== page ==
Turin Shroud DNA analysis results surprising
By T.K. Randall
October 20, 2015 · 54 comments
The shroud is believed by many to be the burial cloth of Jesus. Image Credit: CC 3.0 Mogadir
An analysis of dust particles retrieved from the shroud has uncovered plant DNA from all over the world.
The mysterious Turin Shroud, which is believed by many to be the actual burial cloth of Jesus himself, has long been the subject of intense scrutiny, controversy and debate.
Now in a renewed bid to better understand the shroud's history, scientists have been conducting a DNA analysis on particles of dust and pollen collected from its surface in an attempt to determine where the relic might have been over the last two thousand years.
The results were somewhat surprising and suggested that the shroud had been all over the world.
"Among the plant species of the New World, black locust, a tree of the family Fabaceae native to Appalachia in the Eastern United States, is notable," said Dr Gianni Barcaccia.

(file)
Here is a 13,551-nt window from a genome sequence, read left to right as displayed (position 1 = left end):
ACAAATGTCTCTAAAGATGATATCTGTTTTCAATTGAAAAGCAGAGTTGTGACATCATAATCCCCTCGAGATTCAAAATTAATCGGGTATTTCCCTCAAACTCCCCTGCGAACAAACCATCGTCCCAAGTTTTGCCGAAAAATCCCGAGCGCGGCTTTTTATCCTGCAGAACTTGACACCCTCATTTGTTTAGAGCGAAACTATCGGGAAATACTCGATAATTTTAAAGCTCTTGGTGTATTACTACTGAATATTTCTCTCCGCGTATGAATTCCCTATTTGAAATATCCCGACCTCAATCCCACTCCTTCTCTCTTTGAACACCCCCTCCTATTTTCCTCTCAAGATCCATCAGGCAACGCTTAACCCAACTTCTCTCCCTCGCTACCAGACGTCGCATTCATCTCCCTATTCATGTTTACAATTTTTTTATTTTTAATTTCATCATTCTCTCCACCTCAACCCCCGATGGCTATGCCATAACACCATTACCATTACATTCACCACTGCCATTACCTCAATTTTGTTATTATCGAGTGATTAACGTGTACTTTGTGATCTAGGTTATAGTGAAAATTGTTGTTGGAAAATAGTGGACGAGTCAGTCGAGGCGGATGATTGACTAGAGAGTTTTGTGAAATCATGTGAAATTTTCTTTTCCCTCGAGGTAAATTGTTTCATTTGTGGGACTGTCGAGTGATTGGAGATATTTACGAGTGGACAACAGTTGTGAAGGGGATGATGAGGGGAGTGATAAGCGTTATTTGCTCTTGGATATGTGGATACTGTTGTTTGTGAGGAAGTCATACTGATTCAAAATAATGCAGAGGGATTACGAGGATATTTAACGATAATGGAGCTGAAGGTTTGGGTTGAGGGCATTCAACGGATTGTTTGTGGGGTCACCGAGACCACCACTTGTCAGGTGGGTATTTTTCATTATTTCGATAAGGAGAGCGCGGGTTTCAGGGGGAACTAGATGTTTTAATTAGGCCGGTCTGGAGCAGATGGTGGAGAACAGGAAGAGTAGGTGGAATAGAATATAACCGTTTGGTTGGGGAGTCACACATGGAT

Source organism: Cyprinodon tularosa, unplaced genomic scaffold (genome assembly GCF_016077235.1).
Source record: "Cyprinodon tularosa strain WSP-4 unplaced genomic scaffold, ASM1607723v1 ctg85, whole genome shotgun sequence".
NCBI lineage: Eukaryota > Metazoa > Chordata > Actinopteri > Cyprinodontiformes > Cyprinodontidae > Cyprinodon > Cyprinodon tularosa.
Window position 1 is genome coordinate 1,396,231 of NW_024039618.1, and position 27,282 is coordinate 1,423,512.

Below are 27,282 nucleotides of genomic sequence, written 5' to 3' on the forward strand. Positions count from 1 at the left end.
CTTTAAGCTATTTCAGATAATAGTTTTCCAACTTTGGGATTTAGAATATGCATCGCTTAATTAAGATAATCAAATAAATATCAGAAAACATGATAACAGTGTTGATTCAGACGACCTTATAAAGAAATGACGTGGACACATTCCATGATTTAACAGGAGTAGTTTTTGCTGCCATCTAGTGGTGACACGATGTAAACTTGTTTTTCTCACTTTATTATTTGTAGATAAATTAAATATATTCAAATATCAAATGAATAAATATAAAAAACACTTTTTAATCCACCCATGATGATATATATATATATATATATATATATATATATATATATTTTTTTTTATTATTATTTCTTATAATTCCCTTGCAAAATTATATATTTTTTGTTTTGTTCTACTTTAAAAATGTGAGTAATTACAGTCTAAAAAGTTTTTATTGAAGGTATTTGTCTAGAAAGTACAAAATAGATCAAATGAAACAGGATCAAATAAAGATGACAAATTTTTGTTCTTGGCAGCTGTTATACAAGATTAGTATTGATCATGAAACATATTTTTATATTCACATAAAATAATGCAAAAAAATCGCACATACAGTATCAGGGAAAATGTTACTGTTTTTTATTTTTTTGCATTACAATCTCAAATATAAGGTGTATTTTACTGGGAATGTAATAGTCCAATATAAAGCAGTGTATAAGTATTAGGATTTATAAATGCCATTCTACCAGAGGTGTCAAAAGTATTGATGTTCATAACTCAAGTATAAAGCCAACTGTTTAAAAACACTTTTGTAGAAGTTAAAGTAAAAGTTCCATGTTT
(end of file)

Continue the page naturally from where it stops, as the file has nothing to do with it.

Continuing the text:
"In addition, we identified crop species largely grown by farmers and common in many agriculture systems of the Old World, including chicory, common hop, cucumber and grapevine."
The researchers believe that the shroud may have been originally produced in India before making its way to several countries including Italy, Turkey and even the Americas.
It is also possible that the samples of pollen found on it may have come from visitors who had traveled long distances to view the relic in person.
Source: Yahoo! News
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